NAFTA media war looms

Opponents of the proposed North American free trade agreement are getting together to consider how best to communicate their concerns to the public now that Ottawa has announced it will spend $3 million on a fall campaign to sell the deal.On...

Opponents of the proposed North American free trade agreement are getting together to consider how best to communicate their concerns to the public now that Ottawa has announced it will spend $3 million on a fall campaign to sell the deal.

On Aug. 31, the federal government launched a $1.88-million national English and French radio campaign, scheduled to run six to eight weeks.

As well, it will soon mail out a several-page pro-nafta information pamphlet to households across the country.

But even after nafta opponents reach a consensus on how best to attack the proposed deal, they will likely find their paid-media advocacy efforts hampered by a lack of funds.

One of the leading organizations opposing the deal, Action Canada, which is a coalition of 45 labor, women’s, farmers’, seniors’ and student groups, is still paying off the $900,000 it spent back in 1988 on an anti-free trade newspaper insert.

Michael McBane, Action Canada public campaign co-ordinator, says if nothing else, individual labor organizations within Action Canada might be able to afford limited campaigns to counter the Mulroney administration’s promotion of a continental trading strategy between Canada, the u.s. and Mexico.

Derek Hodgson, director of communications for the Canadian Labour Congress, which is a member of Action Canada, confirms the congress is planning some sort of retaliation to the government’s campaign, but for now he is playing his cards close to his chest.

‘We’ll have to be a little circumspect as to how we’ll do it,’ Hodgson says.

In the past, the congress has bought radio advertising during broadcasts of the National Baseball League’s World Series, and Hodgson does not rule out the possibility it will do so during this year’s annual fall classic.

Another possible participant in the anti-nafta campaign is the Canadian Apparel Manufacturers’ Institute, which is worried the proposed trade agreement will cause irreparable damage to the Canadian textile industry.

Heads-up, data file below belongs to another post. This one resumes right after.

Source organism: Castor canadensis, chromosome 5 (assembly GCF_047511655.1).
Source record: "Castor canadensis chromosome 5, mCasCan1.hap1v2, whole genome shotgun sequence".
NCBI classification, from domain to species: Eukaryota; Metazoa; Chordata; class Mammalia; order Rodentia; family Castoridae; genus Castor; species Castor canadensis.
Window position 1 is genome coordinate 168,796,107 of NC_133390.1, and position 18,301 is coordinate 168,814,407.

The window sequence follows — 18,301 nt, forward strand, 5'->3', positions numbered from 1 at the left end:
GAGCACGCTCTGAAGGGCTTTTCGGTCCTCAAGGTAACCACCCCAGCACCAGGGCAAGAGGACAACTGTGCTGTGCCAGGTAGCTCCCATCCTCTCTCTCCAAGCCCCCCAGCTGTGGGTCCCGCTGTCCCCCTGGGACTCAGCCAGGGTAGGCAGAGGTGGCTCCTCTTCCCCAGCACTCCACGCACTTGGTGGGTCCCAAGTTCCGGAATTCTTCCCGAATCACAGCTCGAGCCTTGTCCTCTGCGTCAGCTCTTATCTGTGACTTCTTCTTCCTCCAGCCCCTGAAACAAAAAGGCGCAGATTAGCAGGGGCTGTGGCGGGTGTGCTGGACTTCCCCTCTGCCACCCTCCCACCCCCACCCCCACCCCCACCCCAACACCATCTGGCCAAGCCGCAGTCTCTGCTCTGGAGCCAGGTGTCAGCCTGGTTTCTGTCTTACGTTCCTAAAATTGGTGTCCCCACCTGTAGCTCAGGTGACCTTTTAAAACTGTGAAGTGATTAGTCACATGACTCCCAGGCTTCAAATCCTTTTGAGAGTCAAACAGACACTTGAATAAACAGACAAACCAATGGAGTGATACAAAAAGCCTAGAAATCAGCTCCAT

One of the provisions in the proposed agreement would bar non-North American fabrics and yarns from garments made in North America.

It has been widely speculated in the media the industry is planning a communications campaign to make its position known to Canadians. Calls to the institute were not returned at press time.

Although nafta opposition groups have accused the federal Tories of spending public funds to run a partisan communications effort in supporting the deal, Bill Colvin, a communications advisor for Michael Wilson, the international trade minister, contends the accusations are unfounded.

Colvin says the campaign ‘deals with everything from the General Agreement on Tariffs and Trade, to nafta and the fta [between Canada and the u.s.], to where Canada has been in its trading arrangements. It is very much a factual campaign to inform Canadians where we’re at.’

He says the campaign is part of the government’s earlier communications campaign in support of its high-profile ‘Prosperity Initiative.’

In the past year, the Prosperity Initiative has been advertised on television and radio and in print ads. The ads have featured the themes ‘Yes We Can’ and ‘Canada, Buy Into It.’

The McLaughlin Group, an arm of Toronto’s Deacon Day Advertising specializing in advocacy advertising, is Ottawa’s agency on the Prosperity Initiative and the nafta campaign.

Media is handled by Toronto’s Genesis Media, the federal government’s agency-of-record.

In total, McLaughlin has produced 12 radio spots for the nafta campaign. They will air throughout the day and deal with different aspects of Canada’s trade picture.

Listeners will notice the voice on the English versions of the ads belongs to none other than former ctv national news announcer Harvey Kirk, although he is not explicitly identified.

Robert Orr, vice-president of The McLauglin Group, says the contract with the radio stations prohibits them from airing the spots close to the noon period when Kirk’s syndicated radio feature for Maclean’s magazine is broadcast on stations across the country.